Workshops educate businesses on workplace drug use

By: Chris Smith


Drug and alcohol testing and screening specialist Frontline Diagnostics will hold a series of workshops in March 2008 to educate

Drug and alcohol testing and screening specialist Frontline Diagnostics will hold a series of workshops in March 2008 to educate Australian employers about the prevalence and impact of drugs at work and how to develop policies to ensure a drug-safe workplace.

The Drug-Safe workshops, designed for business owners and managers and Occupational Health and Safety managers, will be held in Sydney, Canberra, Wollongong, Newcastle, Brisbane and Melbourne from March 2008.

The two-hour workshops will feature a number of speakers including Frontline Diagnostics Managing Director Michael White, a legal expert and a toxicologist (a specialist in identifying the effects of drugs in the body).

Michael White established Frontline Diagnostics in 1999 to provide Australian industry with a complete solution for the detection, management and control of alcohol and other drugs in the workplace.

"Most managers are oblivious to drug use and drug impairment at work. It’s not easy to monitor the presence of drugs at work, yet 70 percent of drug users in Australia are employed. Organisations need to remember that a reputation for drug use will kill a business just as fast as it will kill a drug user," White says.

"The upcoming workshops will focus on a number of areas including how to develop and implement a drug and alcohol policy; training managers and teaching employees about company policy; differences between the types of drug testing available; how Frontline Diagnostics can screen your entire workplace for the presence of drugs and finally, how to structure an effective random drug testing program for employees," he says.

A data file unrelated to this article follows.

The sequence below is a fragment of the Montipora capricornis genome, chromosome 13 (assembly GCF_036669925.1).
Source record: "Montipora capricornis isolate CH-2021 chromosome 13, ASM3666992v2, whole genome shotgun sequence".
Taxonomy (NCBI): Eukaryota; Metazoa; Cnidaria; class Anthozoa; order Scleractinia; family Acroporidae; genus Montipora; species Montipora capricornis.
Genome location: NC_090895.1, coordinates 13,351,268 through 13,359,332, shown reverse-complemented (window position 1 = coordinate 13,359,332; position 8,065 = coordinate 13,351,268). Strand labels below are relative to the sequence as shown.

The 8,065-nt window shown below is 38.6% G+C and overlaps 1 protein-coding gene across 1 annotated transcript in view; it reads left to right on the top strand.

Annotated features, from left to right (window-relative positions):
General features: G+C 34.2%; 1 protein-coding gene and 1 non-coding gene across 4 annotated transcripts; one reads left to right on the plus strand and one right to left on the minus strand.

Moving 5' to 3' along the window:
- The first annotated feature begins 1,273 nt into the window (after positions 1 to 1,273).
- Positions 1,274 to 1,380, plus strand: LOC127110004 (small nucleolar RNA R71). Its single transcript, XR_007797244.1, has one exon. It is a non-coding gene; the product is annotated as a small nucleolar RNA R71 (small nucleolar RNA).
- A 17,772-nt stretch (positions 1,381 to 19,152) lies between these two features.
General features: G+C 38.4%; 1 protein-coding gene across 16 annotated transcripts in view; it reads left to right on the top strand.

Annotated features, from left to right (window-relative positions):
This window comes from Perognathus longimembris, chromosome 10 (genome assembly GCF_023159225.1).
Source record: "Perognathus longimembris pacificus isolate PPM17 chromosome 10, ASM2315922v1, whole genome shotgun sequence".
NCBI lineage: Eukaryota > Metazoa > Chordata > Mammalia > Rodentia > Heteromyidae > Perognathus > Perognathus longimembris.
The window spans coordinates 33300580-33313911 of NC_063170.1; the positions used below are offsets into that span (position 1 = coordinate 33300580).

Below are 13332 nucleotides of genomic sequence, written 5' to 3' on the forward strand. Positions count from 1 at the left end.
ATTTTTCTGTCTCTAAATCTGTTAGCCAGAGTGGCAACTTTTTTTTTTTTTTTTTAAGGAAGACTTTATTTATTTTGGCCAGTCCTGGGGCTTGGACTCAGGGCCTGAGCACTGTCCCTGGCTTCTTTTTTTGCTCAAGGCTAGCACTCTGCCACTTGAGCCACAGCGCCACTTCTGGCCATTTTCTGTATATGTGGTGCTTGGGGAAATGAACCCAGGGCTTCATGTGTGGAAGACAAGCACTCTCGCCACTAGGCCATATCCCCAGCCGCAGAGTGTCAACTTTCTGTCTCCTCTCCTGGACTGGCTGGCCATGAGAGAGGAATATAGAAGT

White has experienced first-hand how drug use can be overlooked in the workplace and the damaging consequences.

"Prior to setting up Frontline Diagnostics I worked with a business partner in pharmaceutical promotions for 15 years. We had a great working relationship and I was unaware that he was a heroin addict until he overdosed and passed away after 12 years of using the drug," White reflects.

"It was then that I decided I wanted to work towards creating a drug-safe Australia. Using my background in pharmaceuticals, I started Frontline Diagnostics to provide a testing and screening service as well as assistance in policy development for companies to lessen the impact of drug and alcohol use in the workplace."

The first workshops will be held on Tuesday, March 4, in Newcastle; Tuesday, March 18, in Brisbane and Tuesday, March 25, in Sydney.
The Drug-Safe workshops cost $60 (breakfast included) to attend. Details about dates and venues as well as how to register can be obtained by calling 1800 888 852.

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